When sourdough culture is placed under the microscope, however, a love story emerges between two types of microorganisms: yeasts and bacteria.
- American author Jack London described how Alaskan gold-miners kept sourdough starters alive in cold conditions by sleeping with them
- The acidity of sourdough kills off ergot spores. Fewer cases of ergot-induced hallucinations are reported from medieval Germany where the sourdough process was favoured
- Lactobacillus sanfranciscensis, was identified in the 1970s as the key to the San Francisco sourdough's distinctive flavour. However the same bacteria is also found naturally in Italian and Greek sourdough
The natural yeasts found in flour grow in symbiosis with lactic bacteria, like those found in yoghurt, sharing food and fighting off competition from other microorganisms in a harsh, acidic climate.
Dr Simpson says the strongest sourdough cultures are those with one dominant yeast strain and one dominant lactic bacteria strain.
"It's like two partners in a marriage. They're perfectly matched for each other, so any interlopers don't stand a chance," he says of the strains.
When the culture contains many varieties of bacteria and yeasts, the bread produced can be less consistent, as he found in a laboratory sample.
"In this sample, they're still playing around, they haven't really quite decided yet."
In addition, the ambient temperature, water content, and time between feedings all play a part, as does the flour used in feeding, says Dr Simpson.
"It contains yeasts, it contains bacteria, and you'll introduce those into the dough."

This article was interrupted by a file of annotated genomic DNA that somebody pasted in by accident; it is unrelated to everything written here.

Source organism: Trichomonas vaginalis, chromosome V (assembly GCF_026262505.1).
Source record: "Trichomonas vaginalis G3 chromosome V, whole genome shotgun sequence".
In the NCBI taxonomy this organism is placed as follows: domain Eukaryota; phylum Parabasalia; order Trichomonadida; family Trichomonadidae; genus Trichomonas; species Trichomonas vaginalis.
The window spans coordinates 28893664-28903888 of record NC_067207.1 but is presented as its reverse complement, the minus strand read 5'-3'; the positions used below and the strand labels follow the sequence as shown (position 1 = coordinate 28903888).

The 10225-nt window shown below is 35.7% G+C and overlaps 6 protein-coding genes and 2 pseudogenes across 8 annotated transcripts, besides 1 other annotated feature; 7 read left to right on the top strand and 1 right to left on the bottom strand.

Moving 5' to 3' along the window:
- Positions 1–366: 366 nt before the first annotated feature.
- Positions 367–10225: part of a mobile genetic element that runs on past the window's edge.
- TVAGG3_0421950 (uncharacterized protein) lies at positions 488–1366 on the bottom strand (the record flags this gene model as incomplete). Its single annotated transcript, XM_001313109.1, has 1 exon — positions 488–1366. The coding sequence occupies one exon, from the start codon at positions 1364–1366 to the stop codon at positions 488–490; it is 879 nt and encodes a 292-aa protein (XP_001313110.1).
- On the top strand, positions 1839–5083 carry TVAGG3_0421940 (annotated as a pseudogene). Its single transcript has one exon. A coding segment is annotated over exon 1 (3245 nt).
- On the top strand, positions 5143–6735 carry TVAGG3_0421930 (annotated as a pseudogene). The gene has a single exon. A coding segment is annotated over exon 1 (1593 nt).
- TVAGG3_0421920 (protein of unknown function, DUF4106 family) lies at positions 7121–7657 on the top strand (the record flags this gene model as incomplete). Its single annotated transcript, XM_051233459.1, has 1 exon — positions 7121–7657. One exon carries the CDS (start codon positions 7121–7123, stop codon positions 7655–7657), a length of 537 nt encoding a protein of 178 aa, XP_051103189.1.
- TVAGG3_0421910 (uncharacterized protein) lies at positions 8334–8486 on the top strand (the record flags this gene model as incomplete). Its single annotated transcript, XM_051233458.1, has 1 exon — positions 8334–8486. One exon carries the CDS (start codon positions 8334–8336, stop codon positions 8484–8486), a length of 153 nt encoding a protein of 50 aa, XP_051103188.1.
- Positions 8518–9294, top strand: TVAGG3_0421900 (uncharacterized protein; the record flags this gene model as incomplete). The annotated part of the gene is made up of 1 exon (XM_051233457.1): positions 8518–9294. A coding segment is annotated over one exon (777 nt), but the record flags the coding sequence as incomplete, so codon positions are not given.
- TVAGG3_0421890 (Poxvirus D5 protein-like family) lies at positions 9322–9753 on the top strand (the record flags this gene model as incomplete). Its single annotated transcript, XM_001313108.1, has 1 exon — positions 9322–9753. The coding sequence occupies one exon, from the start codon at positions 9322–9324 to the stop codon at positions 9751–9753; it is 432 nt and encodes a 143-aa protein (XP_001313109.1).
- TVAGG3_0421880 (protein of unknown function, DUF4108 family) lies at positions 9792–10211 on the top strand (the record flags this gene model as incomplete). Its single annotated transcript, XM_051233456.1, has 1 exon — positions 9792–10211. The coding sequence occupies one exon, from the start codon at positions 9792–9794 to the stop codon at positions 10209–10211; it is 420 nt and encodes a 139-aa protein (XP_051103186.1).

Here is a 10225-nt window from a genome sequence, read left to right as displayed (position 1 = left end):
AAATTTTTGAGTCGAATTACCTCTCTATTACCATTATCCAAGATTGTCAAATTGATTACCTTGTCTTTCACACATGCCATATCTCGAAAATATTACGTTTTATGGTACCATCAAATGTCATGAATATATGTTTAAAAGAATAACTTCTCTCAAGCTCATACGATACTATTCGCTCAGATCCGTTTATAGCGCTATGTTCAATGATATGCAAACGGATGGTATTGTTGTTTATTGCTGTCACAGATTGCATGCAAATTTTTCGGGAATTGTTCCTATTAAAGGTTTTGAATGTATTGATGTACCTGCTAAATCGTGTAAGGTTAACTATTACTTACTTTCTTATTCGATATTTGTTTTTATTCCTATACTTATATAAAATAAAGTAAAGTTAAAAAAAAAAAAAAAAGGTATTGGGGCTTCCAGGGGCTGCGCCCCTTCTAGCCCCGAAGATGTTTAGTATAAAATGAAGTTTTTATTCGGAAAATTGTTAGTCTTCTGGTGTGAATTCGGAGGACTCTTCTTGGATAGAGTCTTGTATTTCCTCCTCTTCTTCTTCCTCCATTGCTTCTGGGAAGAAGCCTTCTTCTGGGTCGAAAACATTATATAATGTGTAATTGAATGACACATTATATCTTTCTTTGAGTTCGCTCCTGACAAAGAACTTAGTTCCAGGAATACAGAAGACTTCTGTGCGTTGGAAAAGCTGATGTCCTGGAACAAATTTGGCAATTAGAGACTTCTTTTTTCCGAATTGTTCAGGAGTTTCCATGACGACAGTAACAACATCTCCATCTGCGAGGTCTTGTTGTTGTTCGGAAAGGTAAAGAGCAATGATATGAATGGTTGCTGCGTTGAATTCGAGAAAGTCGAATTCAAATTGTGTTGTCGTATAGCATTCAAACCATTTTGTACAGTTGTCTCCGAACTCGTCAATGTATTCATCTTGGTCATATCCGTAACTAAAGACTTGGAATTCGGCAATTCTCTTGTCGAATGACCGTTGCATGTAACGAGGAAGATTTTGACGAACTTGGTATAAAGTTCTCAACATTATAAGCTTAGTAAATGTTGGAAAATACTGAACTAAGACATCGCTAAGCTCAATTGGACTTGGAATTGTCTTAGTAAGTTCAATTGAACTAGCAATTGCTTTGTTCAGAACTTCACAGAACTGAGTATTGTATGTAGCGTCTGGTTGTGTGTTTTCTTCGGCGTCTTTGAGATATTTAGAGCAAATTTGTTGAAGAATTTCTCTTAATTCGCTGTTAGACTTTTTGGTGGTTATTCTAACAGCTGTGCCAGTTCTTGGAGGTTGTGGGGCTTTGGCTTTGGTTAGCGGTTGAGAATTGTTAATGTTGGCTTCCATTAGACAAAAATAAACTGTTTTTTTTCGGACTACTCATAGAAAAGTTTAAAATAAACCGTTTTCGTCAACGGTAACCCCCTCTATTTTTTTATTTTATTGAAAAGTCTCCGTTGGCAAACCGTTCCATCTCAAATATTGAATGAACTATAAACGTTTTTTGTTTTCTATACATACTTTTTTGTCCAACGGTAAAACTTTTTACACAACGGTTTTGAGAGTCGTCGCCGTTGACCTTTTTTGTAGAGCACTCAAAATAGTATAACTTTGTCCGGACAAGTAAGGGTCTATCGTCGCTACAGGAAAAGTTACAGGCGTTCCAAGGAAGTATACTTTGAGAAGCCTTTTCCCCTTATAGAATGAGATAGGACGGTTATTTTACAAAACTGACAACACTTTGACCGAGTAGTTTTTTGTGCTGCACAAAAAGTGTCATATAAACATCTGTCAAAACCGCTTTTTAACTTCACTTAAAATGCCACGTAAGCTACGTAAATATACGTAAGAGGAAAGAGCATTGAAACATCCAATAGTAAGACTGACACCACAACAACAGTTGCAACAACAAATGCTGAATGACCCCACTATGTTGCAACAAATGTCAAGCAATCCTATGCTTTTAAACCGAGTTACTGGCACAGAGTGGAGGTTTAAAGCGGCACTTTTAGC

The science proves, even with the tightest controls, which are not within the gift of the average home cook, the balance of microorganisms change.
Another study from Dr Gobbetti's team showed that two samples of the same sourdough propagated under the same conditions grew differently when they were stored at a bakery or a laboratory.
The different locations "changed the composition of the lactic acid bacteria and especially the yeast".From lab to bakery
Bakers are divided about what variation in the culture really means.
Fergus Jackson runs London's Brick House bakery and doesn't believe in the myth of far-away loaves.
"I learned my craft out in San Francisco and had considered bringing back my starter and using it as a selling point for my bakery. But I decided against it as I knew it would be a bit of a lie," he says.
Starter for 10
- Starter: A mixture of flour and water in which natural yeasts and bacteria grown to produce a thin, bubbly mixture that is regularly fed with more flour and water
- Levain: A fully matured starter that is used to make bread, or a portion of unbaked dough saved from the previous day's bread